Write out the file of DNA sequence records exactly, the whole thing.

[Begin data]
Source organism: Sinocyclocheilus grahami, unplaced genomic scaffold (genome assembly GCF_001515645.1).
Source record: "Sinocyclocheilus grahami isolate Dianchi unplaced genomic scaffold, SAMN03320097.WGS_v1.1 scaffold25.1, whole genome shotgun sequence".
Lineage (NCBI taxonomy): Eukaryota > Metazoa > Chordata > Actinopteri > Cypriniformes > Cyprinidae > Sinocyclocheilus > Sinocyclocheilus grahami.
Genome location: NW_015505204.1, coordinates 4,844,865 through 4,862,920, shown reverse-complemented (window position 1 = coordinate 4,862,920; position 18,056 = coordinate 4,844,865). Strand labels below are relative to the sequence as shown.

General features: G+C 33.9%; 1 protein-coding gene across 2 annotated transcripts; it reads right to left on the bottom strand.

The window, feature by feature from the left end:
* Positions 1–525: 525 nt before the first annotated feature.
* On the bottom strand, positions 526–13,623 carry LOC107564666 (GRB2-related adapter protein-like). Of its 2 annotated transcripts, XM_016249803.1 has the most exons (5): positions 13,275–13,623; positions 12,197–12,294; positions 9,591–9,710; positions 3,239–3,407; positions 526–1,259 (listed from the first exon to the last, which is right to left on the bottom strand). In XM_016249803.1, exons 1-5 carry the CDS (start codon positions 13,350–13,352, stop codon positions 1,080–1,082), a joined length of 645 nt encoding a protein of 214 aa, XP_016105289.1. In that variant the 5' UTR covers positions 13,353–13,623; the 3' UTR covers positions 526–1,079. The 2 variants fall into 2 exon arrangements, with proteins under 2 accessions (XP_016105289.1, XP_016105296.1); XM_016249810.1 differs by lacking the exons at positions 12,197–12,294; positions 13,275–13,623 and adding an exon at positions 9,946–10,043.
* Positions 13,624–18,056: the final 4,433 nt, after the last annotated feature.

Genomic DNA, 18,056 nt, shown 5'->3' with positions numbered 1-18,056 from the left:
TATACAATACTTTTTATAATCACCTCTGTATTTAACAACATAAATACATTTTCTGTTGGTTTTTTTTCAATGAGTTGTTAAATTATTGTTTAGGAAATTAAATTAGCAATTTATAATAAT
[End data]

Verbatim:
Source organism: Sinocyclocheilus grahami, unplaced genomic scaffold (genome assembly GCF_001515645.1).
Source record: "Sinocyclocheilus grahami isolate Dianchi unplaced genomic scaffold, SAMN03320097.WGS_v1.1 scaffold25.1, whole genome shotgun sequence".
Lineage (NCBI taxonomy): Eukaryota > Metazoa > Chordata > Actinopteri > Cypriniformes > Cyprinidae > Sinocyclocheilus > Sinocyclocheilus grahami.
Genome location: NW_015505204.1, coordinates 4,844,865 through 4,862,920, shown reverse-complemented (window position 1 = coordinate 4,862,920; position 18,056 = coordinate 4,844,865). Strand labels below are relative to the sequence as shown.

General features: G+C 33.9%; 1 protein-coding gene across 2 annotated transcripts; it reads right to left on the bottom strand.

The window, feature by feature from the left end:
* Positions 1–525: 525 nt before the first annotated feature.
* On the bottom strand, positions 526–13,623 carry LOC107564666 (GRB2-related adapter protein-like). Of its 2 annotated transcripts, XM_016249803.1 has the most exons (5): positions 13,275–13,623; positions 12,197–12,294; positions 9,591–9,710; positions 3,239–3,407; positions 526–1,259 (listed from the first exon to the last, which is right to left on the bottom strand). In XM_016249803.1, exons 1-5 carry the CDS (start codon positions 13,350–13,352, stop codon positions 1,080–1,082), a joined length of 645 nt encoding a protein of 214 aa, XP_016105289.1. In that variant the 5' UTR covers positions 13,353–13,623; the 3' UTR covers positions 526–1,079. The 2 variants fall into 2 exon arrangements, with proteins under 2 accessions (XP_016105289.1, XP_016105296.1); XM_016249810.1 differs by lacking the exons at positions 12,197–12,294; positions 13,275–13,623 and adding an exon at positions 9,946–10,043.
* Positions 13,624–18,056: the final 4,433 nt, after the last annotated feature.

Genomic DNA, 18,056 nt, shown 5'->3' with positions numbered 1-18,056 from the left:
TATACAATACTTTTTATAATCACCTCTGTATTTAACAACATAAATACATTTTCTGTTGGTTTTTTTTCAATGAGTTGTTAAATTATTGTTTAGGAAATTAAATTAGCAATTTATAATAAT